In addition to the four UN posts mentioned above, another international organization, the Asian Infrastructure Investment Bank (AIIB), which was established in 2016, has been headed by Chinese Communist Party official Jin Liqun from the start. Jin was promoted to vice minister of the Communist Party’s Ministry of Finance in 1998 when Zhu Rongji became Communist Party premier.
List of Chinese Communist officials who have held key positions at the UN
In addition to holding the top seat at the UN, there are a number of Chinese Communist Party officials who hold other key leadership positions at UN agencies. For example, Liu Zhenmin, who has been serving as deputy secretary-general of the UN’s Department of Economic and Social Affairs since 2017, took over the position from another Chinese Communist Party official, Liu, who had served as deputy minister of the Communist Party’s Ministry of Foreign Affairs.
Separately, Xu Haoliang serves as assistant secretary-general of the United Nations Development Programme (UNDP), which has a history of pushing for the communist regime.
One example is that back in the 1980s, UNDP helped Beijing’s Pyongyang ally build a semiconductor factory under the pretext of “development. The North Korean regime used the factory to produce missile parts.
Then there is Xue Hanqin’s role as Vice President of the UN Tribunal (ICJ). The UN Tribunal is the main judicial body of the United Nations. It calls itself the “World Court” and is designed to resolve disputes between governments.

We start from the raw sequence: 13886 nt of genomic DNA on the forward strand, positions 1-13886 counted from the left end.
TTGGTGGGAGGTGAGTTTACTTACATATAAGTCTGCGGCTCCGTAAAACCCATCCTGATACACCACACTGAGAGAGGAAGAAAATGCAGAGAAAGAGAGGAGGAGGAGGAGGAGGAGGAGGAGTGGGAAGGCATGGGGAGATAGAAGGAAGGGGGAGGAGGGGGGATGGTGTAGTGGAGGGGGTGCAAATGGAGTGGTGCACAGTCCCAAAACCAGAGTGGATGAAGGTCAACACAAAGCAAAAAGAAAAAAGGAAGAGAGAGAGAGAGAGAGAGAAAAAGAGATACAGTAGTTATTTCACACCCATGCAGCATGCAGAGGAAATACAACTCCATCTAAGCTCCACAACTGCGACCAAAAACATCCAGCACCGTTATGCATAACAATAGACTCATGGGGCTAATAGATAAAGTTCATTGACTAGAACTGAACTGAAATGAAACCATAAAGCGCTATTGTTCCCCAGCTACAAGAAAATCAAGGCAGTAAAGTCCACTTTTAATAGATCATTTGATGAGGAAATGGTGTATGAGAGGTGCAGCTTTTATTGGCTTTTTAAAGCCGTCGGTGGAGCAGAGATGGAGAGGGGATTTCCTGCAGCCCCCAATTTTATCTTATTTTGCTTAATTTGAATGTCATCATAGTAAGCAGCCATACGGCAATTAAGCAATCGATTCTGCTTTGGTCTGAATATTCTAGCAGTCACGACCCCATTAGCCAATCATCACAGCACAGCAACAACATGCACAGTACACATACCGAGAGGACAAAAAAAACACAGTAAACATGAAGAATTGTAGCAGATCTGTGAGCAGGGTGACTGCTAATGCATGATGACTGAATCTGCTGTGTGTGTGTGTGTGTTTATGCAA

In addition, there are many Beijing officials who serve as deputy heads of UN agencies. For example, Liu Jian serves as chief scientist and acting director of the science department of the United Nations Environment Programme (UNEP). UNEP is the organization that helps shape global environmental policy.
Chinese Communist Party officials have been strong advocates of cutting carbon dioxide emissions in Western countries, while the Communist Party’s own emissions continue to grow.
Yang Yung serves as an interregional affairs advisor to the United Nations Human Settlements Program (UN-Habitat) and was previously an official with the Communist Party’s Ministry of Housing and Urban-Rural Development.
At the World Health Organization, which has been criticized for following Beijing’s arguments in the global pandemic of the New Coronavirus (CCP), CCP official Ren Minghui has been appointed Assistant Director General for the Global Health Coverage program.
The deputy director general of the United Nations World Intellectual Property Organization is also a Chinese Communist official, Wang Bingying. Beijing has lobbied for Wang to become the agency’s director general, but experts fear that if a Chinese Communist official takes control of the agency, Beijing will have access to the world’s largest repository of intellectual property and intellectual secrets, threatening U.S. companies and national security.